Richard Blumenthal (D-CT): "Everything and anything," Blumenthal said when asked what he was doing to prepare. "I'm reading transcripts of prior impeachments. I'm looking at rules and precedents. I'm reading books that have been written and talking to experts.

"We are in completely uncharted territory. One conclusion I have from looking at all the history and the precedents is that every impeachment trial has been different from every other, including judicial impeachments. But there are a couple of really key decisions that have to be made."

Susan Collins (R-ME): "I've started assembling a team of attorneys to help me, and that includes attorneys at the legal division of the Congressional Research Service," the moderate senator said. "I've already posed some procedural questions to them."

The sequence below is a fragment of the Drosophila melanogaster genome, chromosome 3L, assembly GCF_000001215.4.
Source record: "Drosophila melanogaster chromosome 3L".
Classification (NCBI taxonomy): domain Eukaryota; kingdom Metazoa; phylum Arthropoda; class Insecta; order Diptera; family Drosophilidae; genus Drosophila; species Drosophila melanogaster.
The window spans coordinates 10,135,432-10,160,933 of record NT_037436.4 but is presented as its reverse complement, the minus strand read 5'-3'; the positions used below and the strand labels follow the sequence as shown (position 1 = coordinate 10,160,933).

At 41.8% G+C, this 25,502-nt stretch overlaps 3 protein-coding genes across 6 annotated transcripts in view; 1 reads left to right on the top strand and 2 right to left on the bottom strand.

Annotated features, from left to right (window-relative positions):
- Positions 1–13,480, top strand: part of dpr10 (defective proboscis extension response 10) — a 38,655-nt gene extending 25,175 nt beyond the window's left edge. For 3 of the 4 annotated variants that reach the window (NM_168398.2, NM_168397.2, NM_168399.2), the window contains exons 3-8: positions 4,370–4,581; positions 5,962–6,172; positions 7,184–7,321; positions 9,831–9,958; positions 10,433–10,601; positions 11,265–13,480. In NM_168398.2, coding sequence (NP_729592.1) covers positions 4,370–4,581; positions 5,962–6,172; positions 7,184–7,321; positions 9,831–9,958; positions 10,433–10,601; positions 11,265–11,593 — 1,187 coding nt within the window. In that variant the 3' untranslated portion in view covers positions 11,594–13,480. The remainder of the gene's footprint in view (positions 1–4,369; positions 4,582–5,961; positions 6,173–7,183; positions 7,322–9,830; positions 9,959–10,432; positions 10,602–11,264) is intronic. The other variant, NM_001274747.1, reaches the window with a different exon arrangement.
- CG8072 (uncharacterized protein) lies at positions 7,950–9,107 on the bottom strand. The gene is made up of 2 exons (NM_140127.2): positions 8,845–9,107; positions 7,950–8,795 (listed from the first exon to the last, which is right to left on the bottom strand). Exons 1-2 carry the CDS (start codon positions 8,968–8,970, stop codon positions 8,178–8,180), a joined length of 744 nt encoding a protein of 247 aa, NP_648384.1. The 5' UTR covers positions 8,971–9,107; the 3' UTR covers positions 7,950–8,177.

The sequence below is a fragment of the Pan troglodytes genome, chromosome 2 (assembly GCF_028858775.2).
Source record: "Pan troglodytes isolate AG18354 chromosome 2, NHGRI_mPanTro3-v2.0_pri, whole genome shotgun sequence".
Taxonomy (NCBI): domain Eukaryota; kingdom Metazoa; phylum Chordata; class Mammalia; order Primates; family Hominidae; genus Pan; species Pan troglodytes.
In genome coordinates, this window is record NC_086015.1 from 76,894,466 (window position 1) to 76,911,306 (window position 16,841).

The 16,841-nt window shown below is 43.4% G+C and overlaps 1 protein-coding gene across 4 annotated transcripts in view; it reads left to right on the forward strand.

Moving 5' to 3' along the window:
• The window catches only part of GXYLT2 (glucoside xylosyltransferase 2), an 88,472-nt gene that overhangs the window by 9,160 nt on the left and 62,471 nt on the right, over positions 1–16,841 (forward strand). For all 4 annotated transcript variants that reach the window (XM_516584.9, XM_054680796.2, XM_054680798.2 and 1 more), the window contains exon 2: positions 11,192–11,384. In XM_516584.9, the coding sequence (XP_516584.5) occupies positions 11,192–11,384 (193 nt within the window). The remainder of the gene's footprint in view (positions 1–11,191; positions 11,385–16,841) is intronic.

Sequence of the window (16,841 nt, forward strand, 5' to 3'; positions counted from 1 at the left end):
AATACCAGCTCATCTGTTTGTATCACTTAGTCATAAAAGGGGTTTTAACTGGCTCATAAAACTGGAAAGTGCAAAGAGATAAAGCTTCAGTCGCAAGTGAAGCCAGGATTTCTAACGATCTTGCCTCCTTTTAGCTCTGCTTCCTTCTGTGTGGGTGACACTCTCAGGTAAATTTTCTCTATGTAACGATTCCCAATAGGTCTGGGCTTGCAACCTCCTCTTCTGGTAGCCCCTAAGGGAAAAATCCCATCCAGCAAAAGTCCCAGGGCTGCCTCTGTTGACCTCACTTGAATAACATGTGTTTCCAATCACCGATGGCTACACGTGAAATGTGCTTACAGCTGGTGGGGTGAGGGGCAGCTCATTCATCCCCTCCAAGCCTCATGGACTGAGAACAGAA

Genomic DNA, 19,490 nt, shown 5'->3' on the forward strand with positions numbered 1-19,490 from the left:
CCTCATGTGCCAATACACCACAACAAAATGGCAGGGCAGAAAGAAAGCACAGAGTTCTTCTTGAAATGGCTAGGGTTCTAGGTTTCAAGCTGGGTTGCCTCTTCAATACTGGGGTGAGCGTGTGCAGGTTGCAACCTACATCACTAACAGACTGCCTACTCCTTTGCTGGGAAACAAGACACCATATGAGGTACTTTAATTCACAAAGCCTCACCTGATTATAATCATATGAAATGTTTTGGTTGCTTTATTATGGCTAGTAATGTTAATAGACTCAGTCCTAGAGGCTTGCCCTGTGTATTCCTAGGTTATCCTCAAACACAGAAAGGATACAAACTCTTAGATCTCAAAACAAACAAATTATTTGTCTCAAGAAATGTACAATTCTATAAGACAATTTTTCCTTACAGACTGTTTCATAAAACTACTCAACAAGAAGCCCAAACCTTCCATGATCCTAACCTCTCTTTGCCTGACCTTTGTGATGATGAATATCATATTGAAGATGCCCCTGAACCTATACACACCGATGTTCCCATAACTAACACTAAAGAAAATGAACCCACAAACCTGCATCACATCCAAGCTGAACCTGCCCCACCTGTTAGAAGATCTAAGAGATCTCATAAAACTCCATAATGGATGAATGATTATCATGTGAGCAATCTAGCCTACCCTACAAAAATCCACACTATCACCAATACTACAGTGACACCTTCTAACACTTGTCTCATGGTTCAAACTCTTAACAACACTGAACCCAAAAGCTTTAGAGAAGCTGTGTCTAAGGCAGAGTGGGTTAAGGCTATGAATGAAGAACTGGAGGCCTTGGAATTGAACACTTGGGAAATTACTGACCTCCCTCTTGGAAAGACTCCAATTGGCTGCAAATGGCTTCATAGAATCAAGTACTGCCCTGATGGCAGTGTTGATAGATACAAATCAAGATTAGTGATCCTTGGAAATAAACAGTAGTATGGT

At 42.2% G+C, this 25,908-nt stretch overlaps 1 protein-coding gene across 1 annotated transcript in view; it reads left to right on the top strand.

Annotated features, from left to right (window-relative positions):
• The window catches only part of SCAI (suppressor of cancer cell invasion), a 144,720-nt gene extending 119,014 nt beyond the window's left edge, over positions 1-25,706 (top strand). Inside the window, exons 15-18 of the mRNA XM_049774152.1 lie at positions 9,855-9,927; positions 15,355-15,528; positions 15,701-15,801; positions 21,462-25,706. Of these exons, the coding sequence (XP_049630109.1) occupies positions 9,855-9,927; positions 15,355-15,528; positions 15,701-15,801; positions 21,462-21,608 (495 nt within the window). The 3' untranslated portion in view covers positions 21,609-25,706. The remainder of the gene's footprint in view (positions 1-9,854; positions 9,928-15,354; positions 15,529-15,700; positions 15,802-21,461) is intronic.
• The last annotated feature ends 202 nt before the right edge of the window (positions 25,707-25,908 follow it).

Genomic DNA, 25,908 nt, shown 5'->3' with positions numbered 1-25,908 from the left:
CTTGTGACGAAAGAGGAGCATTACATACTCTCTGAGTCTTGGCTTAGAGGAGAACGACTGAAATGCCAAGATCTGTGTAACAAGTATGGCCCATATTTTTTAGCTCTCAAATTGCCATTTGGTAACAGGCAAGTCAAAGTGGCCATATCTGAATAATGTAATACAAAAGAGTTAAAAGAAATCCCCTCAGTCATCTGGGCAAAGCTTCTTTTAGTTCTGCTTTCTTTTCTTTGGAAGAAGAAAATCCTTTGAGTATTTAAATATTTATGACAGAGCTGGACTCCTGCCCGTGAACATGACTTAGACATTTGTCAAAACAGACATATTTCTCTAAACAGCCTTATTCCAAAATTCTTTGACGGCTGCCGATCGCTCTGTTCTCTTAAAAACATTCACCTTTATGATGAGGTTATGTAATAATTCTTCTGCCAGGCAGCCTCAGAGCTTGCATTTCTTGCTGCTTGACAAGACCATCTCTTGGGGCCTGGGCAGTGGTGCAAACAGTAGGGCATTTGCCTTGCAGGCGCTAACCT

Collins, unlike the majority of her colleagues, was in the Senate during the Clinton impeachment trial in 1999. She was one of just two members who did not vote along party lines to convict the Democratic president.

Despite her previous experience, Collins said it's important to refresh her memory about procedural matters and indicated there's "some confusion" among her fellow senators regarding several aspects of an impeachment trial.

John Kennedy (R-LA): Kennedy said that although he did not expect the House to pass articles of impeachment until the beginning of the new year, he was in the preliminary process of studying reports by the Congressional Research Service about impeachment proceedings.

Angus King (I-ME): "I have been reading—I haven't talked to anybody, but I've got a binder of background on the process," the lawmaker said. The procedural background information is from the Congressional Research Service, King said.